As we wrote last week, the most common mistakes that SaaS providers make often involve errors made while balancing the incoming subscription receipts with the need to go out and spend some money to acquire new subscribers.

Dharmesh Shah, CTO and founder of HubSpot, recently blogged his thoughts on a similar topic: the insights he's gleaned from the B2B SaaS startup. Describing these as "non-obvious SaaS startup lessons," Shah's blog post contains a list seven important observations.

You are financing your customers

Most SaaS businesses are subscription-based. If you include a "30-day free trial," then it will be quite some time before revenue comes in. Cash flow issues arise as a result because while subscription dollars come in over time, sales and marketing costs are incurred at the start. "The higher your sales growth, the larger the gap in cash-flows," Shah writes. "This is why SaaS companies often raise large amounts of capital."

Retaining customers is critical

Unlike the ol' software licensing fee model, you aren't getting cash up front from customers who download and install your product. Although this model did utilize renewal fees as a way to maintain revenue, under the SaaS model, all revenue is, in Shah's words, "some sort of recurring revenue." He suggests you determine your total costs for customer acquisition and your monthly subscription revenue. If the acquisition cost is $1000, for example, and the monthly subscription revenue is $100, then you need to retain a customer for at least 10 months to recover that initial acquisition cost.

It's software, but there are hard costs

True, you aren't shipping disks, CDs, and DVDs, but there are still substantial infrastructure costs. "By the time you get a couple of production instances, a QA instance, some S3 storage, perhaps some software load-balancing, and maybe 50% of someone's time to manage it all (because any one of those things will degrade/fail), you're talking about real money. Too many non-technical founders hand-wave the infrastructure costs because they think 'hey we have cloud computing now, we can scale as we need it.' That's true, you can scale as you need it, but there are some real dollars just getting the basics up and running." Shah recommends talking to other SaaS companies who are willing to share some of their data so you can gauge what your hosting costs might be.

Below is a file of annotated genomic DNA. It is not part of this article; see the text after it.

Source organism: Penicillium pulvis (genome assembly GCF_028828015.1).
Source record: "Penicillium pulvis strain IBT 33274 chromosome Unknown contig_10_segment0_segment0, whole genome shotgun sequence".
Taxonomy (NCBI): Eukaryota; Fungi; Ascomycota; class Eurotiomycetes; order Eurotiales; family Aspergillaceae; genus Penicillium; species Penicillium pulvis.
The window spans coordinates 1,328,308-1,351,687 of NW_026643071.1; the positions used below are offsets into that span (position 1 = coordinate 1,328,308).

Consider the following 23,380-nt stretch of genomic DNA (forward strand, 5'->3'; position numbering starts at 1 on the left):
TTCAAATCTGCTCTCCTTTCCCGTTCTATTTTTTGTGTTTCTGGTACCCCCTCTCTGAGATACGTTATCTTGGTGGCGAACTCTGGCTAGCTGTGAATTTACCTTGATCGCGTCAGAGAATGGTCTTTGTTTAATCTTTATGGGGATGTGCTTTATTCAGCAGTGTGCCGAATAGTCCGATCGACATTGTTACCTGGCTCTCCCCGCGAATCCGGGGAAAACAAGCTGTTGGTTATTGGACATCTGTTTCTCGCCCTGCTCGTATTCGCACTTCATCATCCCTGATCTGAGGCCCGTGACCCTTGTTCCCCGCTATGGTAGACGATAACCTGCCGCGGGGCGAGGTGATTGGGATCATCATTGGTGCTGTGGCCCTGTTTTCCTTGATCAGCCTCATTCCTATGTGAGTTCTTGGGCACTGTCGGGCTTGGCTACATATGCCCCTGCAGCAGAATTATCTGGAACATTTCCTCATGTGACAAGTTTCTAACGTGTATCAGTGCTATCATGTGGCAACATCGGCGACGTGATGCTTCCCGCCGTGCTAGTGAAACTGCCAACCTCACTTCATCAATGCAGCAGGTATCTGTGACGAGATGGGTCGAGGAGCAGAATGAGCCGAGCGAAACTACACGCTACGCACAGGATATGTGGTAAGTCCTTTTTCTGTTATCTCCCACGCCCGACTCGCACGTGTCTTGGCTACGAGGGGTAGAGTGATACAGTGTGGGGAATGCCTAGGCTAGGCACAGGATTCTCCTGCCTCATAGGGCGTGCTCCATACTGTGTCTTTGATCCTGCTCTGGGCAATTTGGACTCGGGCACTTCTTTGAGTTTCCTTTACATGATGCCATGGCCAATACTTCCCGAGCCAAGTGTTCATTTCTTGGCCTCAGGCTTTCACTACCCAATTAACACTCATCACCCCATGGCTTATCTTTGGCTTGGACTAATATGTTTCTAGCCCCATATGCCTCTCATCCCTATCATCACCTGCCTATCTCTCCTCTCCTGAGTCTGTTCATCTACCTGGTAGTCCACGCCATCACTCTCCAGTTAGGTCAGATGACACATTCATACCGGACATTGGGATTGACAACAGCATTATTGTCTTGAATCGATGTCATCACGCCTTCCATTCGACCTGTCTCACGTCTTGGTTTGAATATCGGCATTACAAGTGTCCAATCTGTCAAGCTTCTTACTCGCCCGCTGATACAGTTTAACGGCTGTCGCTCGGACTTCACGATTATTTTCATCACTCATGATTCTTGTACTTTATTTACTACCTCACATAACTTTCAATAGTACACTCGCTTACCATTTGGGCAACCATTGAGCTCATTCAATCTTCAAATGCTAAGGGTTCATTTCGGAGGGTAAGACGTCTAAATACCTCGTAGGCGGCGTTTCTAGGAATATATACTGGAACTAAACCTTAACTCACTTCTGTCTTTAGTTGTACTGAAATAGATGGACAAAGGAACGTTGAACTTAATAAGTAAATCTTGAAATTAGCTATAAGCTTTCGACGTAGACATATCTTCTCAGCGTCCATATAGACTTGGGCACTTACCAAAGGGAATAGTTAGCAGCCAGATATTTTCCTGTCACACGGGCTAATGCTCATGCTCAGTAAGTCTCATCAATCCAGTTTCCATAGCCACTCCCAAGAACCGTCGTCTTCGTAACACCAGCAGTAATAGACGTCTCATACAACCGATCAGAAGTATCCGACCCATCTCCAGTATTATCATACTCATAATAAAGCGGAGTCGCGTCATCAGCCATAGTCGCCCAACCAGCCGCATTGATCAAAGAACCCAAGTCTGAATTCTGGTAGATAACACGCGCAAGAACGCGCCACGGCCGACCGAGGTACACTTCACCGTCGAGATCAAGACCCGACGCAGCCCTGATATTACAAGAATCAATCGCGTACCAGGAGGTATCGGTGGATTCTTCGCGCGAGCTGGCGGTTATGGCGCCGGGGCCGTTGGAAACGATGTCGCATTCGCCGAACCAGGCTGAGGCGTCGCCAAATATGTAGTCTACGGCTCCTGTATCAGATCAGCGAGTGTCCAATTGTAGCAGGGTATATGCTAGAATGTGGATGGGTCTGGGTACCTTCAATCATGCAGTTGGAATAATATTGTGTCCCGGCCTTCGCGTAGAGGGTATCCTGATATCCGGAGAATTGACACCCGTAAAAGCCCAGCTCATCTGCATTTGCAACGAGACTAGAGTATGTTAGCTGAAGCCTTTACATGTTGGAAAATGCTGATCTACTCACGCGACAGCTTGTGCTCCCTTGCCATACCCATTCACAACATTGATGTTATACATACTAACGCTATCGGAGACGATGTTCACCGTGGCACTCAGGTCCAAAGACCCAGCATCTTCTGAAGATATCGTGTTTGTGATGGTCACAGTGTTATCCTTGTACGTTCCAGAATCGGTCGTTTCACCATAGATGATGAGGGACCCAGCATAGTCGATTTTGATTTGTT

It pays to know your funnel

As early as possible, ascertain the shape of your marketing and sales funnel. What drives prospective customers? What is the conversion rate of visitors to your site? "The better you know your funnel the better decisions you will make as to where to invest your limited resources."

You need knobs and dials in the business

Although there are lots of things you can adjust in the SaaS business - pricing, packaging, features, trial duration for example - it is tempting to adjust too many things at once or adjust things too soon. Shah does caution that experimentations with pricing should always take care of early customers with some sort of grandfathering clause.

Visibility and brakes let you go faster

Because of the shorter operational cycle of SaaS businesses, Shah contends, you are able to identify when "bad things start to happen" more quickly.

User interface and experience counts

A good user interface is crucial to obtain and retain customers, and so design needs to be a key element of your SaaS. "Start recruiting great design and user experience talent now."

If you're an SaaS company, what other "lessons learned" would you add to this great list?